Representative Anthony Weiner took his life in his hands last week end, when he donned his hockey goalie pads and took his stick onto the Mad ison Square Garden ice for a charity hockey game. Weiner, who has played hockey since the age of eight, and who plays on a regular basis, had to face slap shots from the likes of the Mark Messier and Boomer Esiason.
It’s always amazing to us that local organizations often do not want The Wave covering its meetings. That was brought to mind once again at the PS 114 Parent Association meeting on Wednes day night. An officer of the PA was at the Wave office earlier in the day to drop off a picture and she indicated that she was not happy that we were planning on covering the meeting. "Is it legal for you to be there," she asked. When we explained that any public meeting on public property was an "open" meeting, she blanched. At the meet ing, a male officer from the organization came up to the Wave editor and asked him to leave. When he refused, explaining that he had a right to be there, there was a powwow between organization officers and Region Five officials before the issue was finally dropped. What are these people trying to cover up?
City inspectors will be coming to Rockaway shortly to check that sidewalks are cleared of ice and snow. The inspectors have been working other parts of the borough, handing out hundreds of tickets, which cost homeowners $100 for the first offense and $350 for a second offense.
You have to wonder about the Dep art ment of Education, an organization that pushes a book that shows an Amer ican child living in an automobile in front of a dilapidated tenement. Seems that the book shows that most kids around the world live in good hous ing, while American kids live in abandoned cars. The illustration with the story shows a young girl, her mother and brother looking out of the window of the car. The text says, "This is where I live right now. My family is staying in our car. We will move into a house when we can." What will come next?
Residents of the new homes off Beach Channel Drive at Beach 103 Street say that they are plagued by teachers from MS 180, right across the street, who come down the one-way streets the wrong way looking for scarce parking spaces. The new homeowners say that the teachers even endanger students coming from school buses in their quest for a parking spot.
The NYPD is forming two new task force units to address violence in the schools. One will address problems in Brooklyn, Queens and Staten Island, while the other will handle Manhattan and the Bronx. The 70-officer groups will make highly-visible sweeps in the most violent schools and will respond to major problems in their patrol area.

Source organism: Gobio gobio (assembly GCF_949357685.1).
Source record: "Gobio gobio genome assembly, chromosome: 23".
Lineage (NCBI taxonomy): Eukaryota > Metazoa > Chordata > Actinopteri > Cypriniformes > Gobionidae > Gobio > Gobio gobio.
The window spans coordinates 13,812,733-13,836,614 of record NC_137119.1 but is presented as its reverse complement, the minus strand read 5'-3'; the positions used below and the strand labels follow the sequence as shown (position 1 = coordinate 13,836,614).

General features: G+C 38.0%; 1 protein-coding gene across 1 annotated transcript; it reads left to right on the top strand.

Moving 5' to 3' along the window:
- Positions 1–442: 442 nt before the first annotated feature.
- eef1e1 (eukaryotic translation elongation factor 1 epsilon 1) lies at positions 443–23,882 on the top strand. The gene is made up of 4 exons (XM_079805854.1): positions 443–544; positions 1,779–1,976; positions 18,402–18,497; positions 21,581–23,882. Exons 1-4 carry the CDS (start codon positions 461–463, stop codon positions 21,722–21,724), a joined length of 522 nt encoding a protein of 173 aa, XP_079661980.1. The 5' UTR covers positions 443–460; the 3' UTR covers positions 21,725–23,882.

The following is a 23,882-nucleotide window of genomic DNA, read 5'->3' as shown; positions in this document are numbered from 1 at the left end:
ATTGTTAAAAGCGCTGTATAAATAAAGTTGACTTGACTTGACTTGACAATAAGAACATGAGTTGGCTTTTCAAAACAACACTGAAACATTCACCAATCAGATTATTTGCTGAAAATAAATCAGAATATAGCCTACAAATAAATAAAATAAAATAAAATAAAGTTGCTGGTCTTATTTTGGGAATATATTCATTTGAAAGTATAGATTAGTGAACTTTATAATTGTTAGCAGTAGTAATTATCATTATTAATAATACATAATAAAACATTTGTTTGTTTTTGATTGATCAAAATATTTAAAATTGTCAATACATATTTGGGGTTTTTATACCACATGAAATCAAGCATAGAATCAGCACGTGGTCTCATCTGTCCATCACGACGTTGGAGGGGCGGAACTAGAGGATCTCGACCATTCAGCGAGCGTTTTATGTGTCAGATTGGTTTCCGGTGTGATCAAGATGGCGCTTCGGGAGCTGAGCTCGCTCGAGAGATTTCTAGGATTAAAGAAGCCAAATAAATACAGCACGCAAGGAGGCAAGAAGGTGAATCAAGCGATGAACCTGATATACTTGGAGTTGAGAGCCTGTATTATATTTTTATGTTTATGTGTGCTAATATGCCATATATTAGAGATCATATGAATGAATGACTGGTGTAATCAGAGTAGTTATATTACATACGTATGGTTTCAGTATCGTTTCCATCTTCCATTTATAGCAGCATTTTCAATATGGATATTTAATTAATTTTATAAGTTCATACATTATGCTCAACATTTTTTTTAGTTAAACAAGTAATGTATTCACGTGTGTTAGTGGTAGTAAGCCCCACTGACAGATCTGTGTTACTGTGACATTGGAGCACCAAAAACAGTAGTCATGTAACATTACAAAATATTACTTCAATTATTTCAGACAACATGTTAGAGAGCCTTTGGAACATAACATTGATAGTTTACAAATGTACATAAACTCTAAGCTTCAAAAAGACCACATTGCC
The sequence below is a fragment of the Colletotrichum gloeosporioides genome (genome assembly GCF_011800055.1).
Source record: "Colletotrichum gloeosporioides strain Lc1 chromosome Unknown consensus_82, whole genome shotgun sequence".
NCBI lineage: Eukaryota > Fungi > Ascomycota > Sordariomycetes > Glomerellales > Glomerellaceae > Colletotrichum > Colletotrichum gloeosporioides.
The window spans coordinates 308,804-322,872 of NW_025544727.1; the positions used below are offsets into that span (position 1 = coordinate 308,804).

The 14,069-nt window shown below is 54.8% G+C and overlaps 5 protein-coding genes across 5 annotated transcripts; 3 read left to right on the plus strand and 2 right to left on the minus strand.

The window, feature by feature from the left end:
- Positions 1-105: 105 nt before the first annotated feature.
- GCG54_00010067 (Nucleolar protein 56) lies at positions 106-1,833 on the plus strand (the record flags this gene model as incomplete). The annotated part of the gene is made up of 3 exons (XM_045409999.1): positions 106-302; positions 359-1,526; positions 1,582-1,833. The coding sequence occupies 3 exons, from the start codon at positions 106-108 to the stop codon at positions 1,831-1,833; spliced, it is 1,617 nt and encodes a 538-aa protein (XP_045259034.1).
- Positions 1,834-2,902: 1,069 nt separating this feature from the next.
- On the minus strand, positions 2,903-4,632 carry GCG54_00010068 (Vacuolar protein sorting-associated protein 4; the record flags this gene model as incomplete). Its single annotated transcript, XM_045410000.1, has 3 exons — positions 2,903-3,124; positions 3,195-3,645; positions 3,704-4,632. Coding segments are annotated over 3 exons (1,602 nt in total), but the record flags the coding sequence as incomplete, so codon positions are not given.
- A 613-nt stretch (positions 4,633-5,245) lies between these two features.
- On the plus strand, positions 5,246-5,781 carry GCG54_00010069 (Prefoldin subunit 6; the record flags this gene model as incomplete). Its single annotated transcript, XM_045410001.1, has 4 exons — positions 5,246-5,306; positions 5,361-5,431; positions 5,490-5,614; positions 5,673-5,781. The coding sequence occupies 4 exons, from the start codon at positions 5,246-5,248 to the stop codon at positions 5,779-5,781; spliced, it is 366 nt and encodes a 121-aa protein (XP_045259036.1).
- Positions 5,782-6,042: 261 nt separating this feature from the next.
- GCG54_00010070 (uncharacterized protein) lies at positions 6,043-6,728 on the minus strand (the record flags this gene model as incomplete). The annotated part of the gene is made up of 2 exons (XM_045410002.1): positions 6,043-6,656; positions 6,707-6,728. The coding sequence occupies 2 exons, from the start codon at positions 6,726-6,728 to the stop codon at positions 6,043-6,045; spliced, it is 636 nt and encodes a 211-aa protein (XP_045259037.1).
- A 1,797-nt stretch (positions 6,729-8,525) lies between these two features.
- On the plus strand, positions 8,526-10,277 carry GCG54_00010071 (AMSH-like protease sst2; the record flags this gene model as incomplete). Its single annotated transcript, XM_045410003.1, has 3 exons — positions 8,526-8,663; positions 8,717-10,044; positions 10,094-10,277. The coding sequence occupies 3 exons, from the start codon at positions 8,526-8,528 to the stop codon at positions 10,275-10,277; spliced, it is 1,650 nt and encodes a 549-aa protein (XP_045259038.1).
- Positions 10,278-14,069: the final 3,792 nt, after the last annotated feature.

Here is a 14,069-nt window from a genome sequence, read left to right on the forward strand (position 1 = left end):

The Wave often writes of "affordable housing" and "middle-income housing." What do those terms mean? The city recently defined those groups in terms of income. Low income is now defined as families earning 80 percent or less of the federal median income, or those earning between zero and $50,240 per year. Moderate income families earn between $50,241 to $62,799 per year. Middle Income families earn between $62,800 and $157,000 per year. And, you thought that you were rich.
The position of Parent Coordinator was designed for a community person to work as a liaison between the parents and the school administration. Many principals, however, including quite a few in Rockaway, have used the slot to hire friends who have no connection with the community whatsoever. It seems that many of those friends spend more time in the principal’s office, doing personal chores for the principal, than they do meeting and liaising with parents.
The Jamaica Bay Task Force will meet at the Marine Center at Kingsborough CC in Brooklyn on February 18 at 6 p.m. To many locals, that event has no meaning and few from Rock away will attend. The meeting is very important. It will address the plan to put toxic dredge spoils taken from New York Harbor into borrow pits at the eastern end of the bay, off Bays water. Those who are interested in the future of Jamaica Bay should plan to attend and make their voices heard.
City Councilman Joe Addabbo got a large promotion and an additional $10 thousand a year when he agreed to take the chair of the prestigious Civil Service and Labor Committee, but his new job could turn out to be Rock away’s loss. Addabbo will no longer chair the Parks Committee, which holds sway over the city’s parks and beaches. That chair will be taken over by Councilwoman Helen Foster of the Bronx, whose father, Wendell Foster, was once the Parks chair. Having the Parks chair in Rockaway had its benefits, although it did not pay off in terms of beach access rules, but at least we had the ear of the chairperson. We had access. We will no longer have that kind of access with a Bronx legislator who will probably be more interested in City Island than in Rockaway.
Canadian teenager Mike Rowe has started an international incident by registering the personal website he uses from home as www.mikerowesoft.com. Micro soft, the large company that mak es all of our software, did not think that funny. The company offered Rowe $10 for the name. The teenager held out for $1,000. The giant company says it hopes to reach an agreement with the teenager within the week.
The argument over access to health insurance has become a political football, but even those with a health insurance policy sometimes find themselves at a loss. A Wave staffer recently was told that he had a torn rotator cuff in his left arm. His insurance turned down a request for an MRI to find out what damage had been done. Instead, the insurer approved a term of physical therapy without really knowing what the damage might be. The staffer was told that if PT did not work, or made the situation worse, an MRI might then be approved.